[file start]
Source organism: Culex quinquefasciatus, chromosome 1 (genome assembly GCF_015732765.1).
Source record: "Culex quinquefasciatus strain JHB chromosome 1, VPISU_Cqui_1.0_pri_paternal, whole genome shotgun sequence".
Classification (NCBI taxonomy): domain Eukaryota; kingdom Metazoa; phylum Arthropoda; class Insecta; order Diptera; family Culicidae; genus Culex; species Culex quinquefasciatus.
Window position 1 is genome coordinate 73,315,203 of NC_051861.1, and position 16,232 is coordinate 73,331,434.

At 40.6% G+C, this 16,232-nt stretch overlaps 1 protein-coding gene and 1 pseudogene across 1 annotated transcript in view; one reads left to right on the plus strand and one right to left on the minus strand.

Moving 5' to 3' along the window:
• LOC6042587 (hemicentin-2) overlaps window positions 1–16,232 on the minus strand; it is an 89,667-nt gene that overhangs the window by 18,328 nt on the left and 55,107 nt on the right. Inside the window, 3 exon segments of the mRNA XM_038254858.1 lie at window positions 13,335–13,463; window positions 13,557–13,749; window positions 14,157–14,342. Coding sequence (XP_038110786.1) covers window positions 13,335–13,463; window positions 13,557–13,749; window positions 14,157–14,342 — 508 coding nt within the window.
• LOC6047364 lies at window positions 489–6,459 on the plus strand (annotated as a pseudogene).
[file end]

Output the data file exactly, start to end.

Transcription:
Source organism: Culex quinquefasciatus, chromosome 1 (genome assembly GCF_015732765.1).
Source record: "Culex quinquefasciatus strain JHB chromosome 1, VPISU_Cqui_1.0_pri_paternal, whole genome shotgun sequence".
Classification (NCBI taxonomy): domain Eukaryota; kingdom Metazoa; phylum Arthropoda; class Insecta; order Diptera; family Culicidae; genus Culex; species Culex quinquefasciatus.
Window position 1 is genome coordinate 73,315,203 of NC_051861.1, and position 16,232 is coordinate 73,331,434.

At 40.6% G+C, this 16,232-nt stretch overlaps 1 protein-coding gene and 1 pseudogene across 1 annotated transcript in view; one reads left to right on the plus strand and one right to left on the minus strand.

Moving 5' to 3' along the window:
• LOC6042587 (hemicentin-2) overlaps window positions 1–16,232 on the minus strand; it is an 89,667-nt gene that overhangs the window by 18,328 nt on the left and 55,107 nt on the right. Inside the window, 3 exon segments of the mRNA XM_038254858.1 lie at window positions 13,335–13,463; window positions 13,557–13,749; window positions 14,157–14,342. Coding sequence (XP_038110786.1) covers window positions 13,335–13,463; window positions 13,557–13,749; window positions 14,157–14,342 — 508 coding nt within the window.
• LOC6047364 lies at window positions 489–6,459 on the plus strand (annotated as a pseudogene).